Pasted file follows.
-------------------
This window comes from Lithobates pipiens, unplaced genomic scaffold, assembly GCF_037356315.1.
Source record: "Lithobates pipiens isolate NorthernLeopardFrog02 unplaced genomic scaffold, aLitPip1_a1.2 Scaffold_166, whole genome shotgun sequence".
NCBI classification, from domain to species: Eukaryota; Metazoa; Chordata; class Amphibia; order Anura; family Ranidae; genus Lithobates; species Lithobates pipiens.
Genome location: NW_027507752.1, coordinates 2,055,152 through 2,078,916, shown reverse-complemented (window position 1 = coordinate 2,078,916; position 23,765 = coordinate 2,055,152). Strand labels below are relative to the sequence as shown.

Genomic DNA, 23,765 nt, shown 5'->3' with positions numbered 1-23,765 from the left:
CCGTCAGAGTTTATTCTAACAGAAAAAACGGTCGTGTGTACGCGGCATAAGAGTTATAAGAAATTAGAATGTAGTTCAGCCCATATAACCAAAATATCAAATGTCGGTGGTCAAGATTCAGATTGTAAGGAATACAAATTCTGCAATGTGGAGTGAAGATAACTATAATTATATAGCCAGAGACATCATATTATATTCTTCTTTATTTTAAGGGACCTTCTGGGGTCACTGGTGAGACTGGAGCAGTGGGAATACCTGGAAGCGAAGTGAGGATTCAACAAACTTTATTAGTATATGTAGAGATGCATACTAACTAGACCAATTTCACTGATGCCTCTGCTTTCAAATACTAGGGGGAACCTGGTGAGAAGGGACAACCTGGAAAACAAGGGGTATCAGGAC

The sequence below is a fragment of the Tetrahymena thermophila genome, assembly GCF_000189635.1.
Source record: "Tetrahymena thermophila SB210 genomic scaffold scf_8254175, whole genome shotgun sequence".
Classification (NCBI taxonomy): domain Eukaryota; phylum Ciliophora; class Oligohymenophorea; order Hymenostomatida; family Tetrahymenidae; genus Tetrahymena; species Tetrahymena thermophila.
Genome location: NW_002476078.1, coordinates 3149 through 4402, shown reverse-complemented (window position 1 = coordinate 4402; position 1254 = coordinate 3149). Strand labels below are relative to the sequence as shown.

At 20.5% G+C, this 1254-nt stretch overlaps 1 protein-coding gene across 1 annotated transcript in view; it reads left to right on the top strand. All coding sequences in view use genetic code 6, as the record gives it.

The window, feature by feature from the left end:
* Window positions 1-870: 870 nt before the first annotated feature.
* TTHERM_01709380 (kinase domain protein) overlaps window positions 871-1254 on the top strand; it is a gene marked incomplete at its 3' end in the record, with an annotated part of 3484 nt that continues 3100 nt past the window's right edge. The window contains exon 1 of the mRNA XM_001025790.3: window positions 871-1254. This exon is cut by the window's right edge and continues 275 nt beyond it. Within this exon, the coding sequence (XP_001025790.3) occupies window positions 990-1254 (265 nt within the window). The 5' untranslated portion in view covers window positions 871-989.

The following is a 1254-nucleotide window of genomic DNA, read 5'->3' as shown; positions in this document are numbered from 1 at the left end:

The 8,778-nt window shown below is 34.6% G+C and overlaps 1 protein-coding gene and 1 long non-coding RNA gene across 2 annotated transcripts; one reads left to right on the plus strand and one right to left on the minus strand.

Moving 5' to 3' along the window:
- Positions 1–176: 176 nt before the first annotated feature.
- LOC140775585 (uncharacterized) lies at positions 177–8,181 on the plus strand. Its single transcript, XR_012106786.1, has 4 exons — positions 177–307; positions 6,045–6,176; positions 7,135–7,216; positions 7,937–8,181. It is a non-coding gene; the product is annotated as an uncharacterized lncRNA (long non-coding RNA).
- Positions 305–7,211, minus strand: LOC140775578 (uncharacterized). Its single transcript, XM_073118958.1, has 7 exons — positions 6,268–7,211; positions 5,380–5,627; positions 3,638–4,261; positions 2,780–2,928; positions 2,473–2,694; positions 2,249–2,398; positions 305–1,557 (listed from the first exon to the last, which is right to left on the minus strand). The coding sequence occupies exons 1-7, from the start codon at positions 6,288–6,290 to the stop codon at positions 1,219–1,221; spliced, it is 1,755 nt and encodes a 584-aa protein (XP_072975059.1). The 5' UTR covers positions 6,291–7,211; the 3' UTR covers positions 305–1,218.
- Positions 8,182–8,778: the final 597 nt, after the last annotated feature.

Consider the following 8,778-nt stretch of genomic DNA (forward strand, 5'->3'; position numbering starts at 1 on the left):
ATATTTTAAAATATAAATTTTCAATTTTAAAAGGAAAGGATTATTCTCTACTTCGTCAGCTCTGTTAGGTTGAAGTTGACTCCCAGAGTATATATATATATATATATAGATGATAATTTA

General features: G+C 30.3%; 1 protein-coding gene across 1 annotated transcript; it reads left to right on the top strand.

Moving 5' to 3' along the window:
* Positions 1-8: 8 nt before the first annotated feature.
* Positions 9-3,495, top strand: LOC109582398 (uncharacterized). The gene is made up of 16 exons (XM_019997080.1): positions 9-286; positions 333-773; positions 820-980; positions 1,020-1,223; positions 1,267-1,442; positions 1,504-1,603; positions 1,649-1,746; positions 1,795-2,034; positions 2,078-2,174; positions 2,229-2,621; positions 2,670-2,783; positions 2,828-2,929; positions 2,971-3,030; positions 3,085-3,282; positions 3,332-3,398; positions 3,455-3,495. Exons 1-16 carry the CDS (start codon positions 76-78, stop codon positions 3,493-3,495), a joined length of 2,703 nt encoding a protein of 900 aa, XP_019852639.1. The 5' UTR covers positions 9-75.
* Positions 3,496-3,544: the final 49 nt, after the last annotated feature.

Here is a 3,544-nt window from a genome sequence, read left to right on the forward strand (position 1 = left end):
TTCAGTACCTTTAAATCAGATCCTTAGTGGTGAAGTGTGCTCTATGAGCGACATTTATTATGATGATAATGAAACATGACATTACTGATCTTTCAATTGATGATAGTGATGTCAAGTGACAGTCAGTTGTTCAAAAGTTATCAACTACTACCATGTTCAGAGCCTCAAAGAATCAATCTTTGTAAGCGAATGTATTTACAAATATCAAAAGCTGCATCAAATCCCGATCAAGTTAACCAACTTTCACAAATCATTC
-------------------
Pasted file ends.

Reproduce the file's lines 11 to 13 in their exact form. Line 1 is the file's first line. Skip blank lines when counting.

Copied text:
At 20.5% G+C, this 1254-nt stretch overlaps 1 protein-coding gene across 1 annotated transcript in view; it reads left to right on the top strand. All coding sequences in view use genetic code 6, as the record gives it.

The window, feature by feature from the left end:
* Window positions 1-870: 870 nt before the first annotated feature.